We have a long drive ahead of us so we leave the hotel without any further delays.
We take SR 160 East – it leads us over Wolf Creek Pass which is at an elevation of 10,550 feet (3,200 Meter). It’s gorgeous up here – there is a small river with trouts in it. We are taking short breaks here and there and enjoy the beautiful mountain setting. We pass several inviting little towns that look very touristy and offer lots of motels and RV & Camp Sites. It is lush green and the temperatures are in the upper 70s or 80s (around 25 Celsius). In South Fork we pass the Rio Grande, which originates up here in these Colorado mountains. From here on we drive through a high plateau with lots of agriculture. We see grass-, potato- and wheat-fields and some cattle farms.
We are still more than 40 miles from the Great Sand Dunes away, but can already see them and behind them all the 12,000 (3,600 Meter) and 14,000 feet (4,200 Meter) high peaks.
Shortly before noon we arrive at the Great Sand Dunes National Park. We drive all the way, pass the official parking lots and continue on a gravel road to a remote parking area. From there we walk to the sand dunes. It’s a strenuous 2 hour walk through loose sand! Luckily, the temperature is quite pleasant.
On our way back to the car we see three male deer who let us come quite close before they finally run away – driving out of the park we see another four but from further away.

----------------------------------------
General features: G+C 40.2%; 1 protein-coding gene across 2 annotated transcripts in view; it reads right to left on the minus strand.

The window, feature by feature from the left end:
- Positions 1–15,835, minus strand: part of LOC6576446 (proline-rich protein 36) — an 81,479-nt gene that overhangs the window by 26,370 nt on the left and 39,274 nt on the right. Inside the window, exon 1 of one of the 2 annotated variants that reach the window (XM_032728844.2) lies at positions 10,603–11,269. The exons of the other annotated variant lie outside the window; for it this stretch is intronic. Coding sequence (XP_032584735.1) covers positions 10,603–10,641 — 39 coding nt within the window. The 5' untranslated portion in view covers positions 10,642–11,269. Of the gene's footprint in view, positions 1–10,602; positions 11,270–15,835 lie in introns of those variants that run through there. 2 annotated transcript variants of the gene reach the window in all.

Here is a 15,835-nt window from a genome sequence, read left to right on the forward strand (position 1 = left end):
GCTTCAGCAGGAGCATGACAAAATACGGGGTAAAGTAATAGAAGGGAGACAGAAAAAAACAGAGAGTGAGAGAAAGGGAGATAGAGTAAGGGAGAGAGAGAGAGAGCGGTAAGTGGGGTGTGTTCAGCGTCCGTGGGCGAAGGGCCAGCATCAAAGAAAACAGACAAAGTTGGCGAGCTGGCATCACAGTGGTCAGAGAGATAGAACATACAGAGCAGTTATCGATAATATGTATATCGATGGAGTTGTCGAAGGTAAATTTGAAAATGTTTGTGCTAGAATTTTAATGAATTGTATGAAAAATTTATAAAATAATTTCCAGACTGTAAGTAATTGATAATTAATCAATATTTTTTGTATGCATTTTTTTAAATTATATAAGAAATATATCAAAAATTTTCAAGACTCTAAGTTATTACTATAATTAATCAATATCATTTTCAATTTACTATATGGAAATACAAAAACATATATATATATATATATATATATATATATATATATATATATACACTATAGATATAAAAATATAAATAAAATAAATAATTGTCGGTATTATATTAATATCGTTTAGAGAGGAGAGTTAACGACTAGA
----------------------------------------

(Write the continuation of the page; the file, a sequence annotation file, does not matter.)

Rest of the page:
The tallest sand dunes in North America. The dunes cover approximately 39 square miles and rise to almost 750′ above the valley floor.
The dunes are the product of the wind and rain eroding the San Juan and Sangre de Cristo Mountains that ring the San Luis Valley. They have collected here because the prevailing winds across the valley blow in this direction and meet winds blowing in the opposite direction. The sand drops to the valley floor and is held in place by water flowing from the Sangre de Cristo’s. So over the course of millenia, the dunes have built up to where they are today. And tomorrow they will be different because the wind still blows, the sand still moves and the deposits of sand still grow.
The dunes are like continually changing sculptures. Overall, they maintain a remarkably stable form because they are so moist throughout (from the rain and snow). But the surface layers of sand dry and flow with the wind in ever-changing patterns.
Mid afternoon we are back on the road again towards Colorado Springs (another 160 miles). The landscape is mostly high desert bushes and shrubs and it seems to be very dry – on the way north on HWY 25 we see an antelope. The closer we get to Pueblo the higher the temperature rises until it reaches 100 Fahrenheit (38 Celsius) and we are still at an elevation of 4690 feet (1,430 Meter)!
In Colorado Springs we first check out a Bed & Breakfast but there is nobody home, so we continue and check some hotels until we find the Americas Best Value Inn further up north. It is already quite late and we are both starving, therefore we just go across the freeway to Black Eyed Pea for a Swiss Burger (with sautéed mushrooms). We have to admit that the burger was indeed very good or we were both so hungry that anything would have been good.
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